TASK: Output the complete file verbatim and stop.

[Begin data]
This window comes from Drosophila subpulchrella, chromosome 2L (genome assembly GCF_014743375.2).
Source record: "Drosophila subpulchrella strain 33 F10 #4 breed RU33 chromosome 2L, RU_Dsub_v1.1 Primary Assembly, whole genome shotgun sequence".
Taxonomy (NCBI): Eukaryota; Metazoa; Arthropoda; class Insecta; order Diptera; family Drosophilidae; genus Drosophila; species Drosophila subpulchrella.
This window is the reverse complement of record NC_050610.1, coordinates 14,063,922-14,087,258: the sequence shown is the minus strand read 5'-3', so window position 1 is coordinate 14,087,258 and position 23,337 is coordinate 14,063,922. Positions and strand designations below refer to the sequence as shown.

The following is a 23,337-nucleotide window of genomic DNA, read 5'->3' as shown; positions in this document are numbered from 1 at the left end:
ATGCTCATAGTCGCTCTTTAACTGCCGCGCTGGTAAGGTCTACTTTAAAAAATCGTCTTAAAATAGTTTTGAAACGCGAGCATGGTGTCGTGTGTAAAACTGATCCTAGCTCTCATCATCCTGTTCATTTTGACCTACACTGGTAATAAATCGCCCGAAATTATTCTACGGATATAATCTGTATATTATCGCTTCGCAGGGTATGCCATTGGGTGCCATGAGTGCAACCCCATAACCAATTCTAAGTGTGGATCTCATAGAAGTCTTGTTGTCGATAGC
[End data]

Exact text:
This window comes from Drosophila subpulchrella, chromosome 2L (genome assembly GCF_014743375.2).
Source record: "Drosophila subpulchrella strain 33 F10 #4 breed RU33 chromosome 2L, RU_Dsub_v1.1 Primary Assembly, whole genome shotgun sequence".
Taxonomy (NCBI): Eukaryota; Metazoa; Arthropoda; class Insecta; order Diptera; family Drosophilidae; genus Drosophila; species Drosophila subpulchrella.
This window is the reverse complement of record NC_050610.1, coordinates 14,063,922-14,087,258: the sequence shown is the minus strand read 5'-3', so window position 1 is coordinate 14,087,258 and position 23,337 is coordinate 14,063,922. Positions and strand designations below refer to the sequence as shown.

The following is a 23,337-nucleotide window of genomic DNA, read 5'->3' as shown; positions in this document are numbered from 1 at the left end:
ATGCTCATAGTCGCTCTTTAACTGCCGCGCTGGTAAGGTCTACTTTAAAAAATCGTCTTAAAATAGTTTTGAAACGCGAGCATGGTGTCGTGTGTAAAACTGATCCTAGCTCTCATCATCCTGTTCATTTTGACCTACACTGGTAATAAATCGCCCGAAATTATTCTACGGATATAATCTGTATATTATCGCTTCGCAGGGTATGCCATTGGGTGCCATGAGTGCAACCCCATAACCAATTCTAAGTGTGGATCTCATAGAAGTCTTGTTGTCGATAGC